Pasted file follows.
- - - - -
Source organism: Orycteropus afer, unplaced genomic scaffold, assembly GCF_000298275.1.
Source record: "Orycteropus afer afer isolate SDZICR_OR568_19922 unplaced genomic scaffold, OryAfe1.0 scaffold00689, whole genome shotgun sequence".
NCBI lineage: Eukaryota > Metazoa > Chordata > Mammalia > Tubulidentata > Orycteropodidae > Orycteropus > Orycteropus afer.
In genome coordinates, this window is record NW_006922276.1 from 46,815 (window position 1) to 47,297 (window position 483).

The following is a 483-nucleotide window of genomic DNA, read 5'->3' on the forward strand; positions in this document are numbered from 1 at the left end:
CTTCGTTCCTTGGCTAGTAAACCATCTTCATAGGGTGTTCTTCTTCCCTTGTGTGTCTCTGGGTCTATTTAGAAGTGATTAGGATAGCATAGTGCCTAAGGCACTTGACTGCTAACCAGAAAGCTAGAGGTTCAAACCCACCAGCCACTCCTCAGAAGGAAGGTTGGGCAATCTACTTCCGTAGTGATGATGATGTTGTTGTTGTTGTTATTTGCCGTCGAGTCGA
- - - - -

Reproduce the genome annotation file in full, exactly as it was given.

Source organism: Orycteropus afer, unplaced genomic scaffold, assembly GCF_000298275.1.
Source record: "Orycteropus afer afer isolate SDZICR_OR568_19922 unplaced genomic scaffold, OryAfe1.0 scaffold00689, whole genome shotgun sequence".
NCBI lineage: Eukaryota > Metazoa > Chordata > Mammalia > Tubulidentata > Orycteropodidae > Orycteropus > Orycteropus afer.
In genome coordinates, this window is record NW_006922276.1 from 46,815 (window position 1) to 47,297 (window position 483).

The following is a 483-nucleotide window of genomic DNA, read 5'->3' on the forward strand; positions in this document are numbered from 1 at the left end:
CTTCGTTCCTTGGCTAGTAAACCATCTTCATAGGGTGTTCTTCTTCCCTTGTGTGTCTCTGGGTCTATTTAGAAGTGATTAGGATAGCATAGTGCCTAAGGCACTTGACTGCTAACCAGAAAGCTAGAGGTTCAAACCCACCAGCCACTCCTCAGAAGGAAGGTTGGGCAATCTACTTCCGTAGTGATGATGATGTTGTTGTTGTTGTTATTTGCCGTCGAGTCGA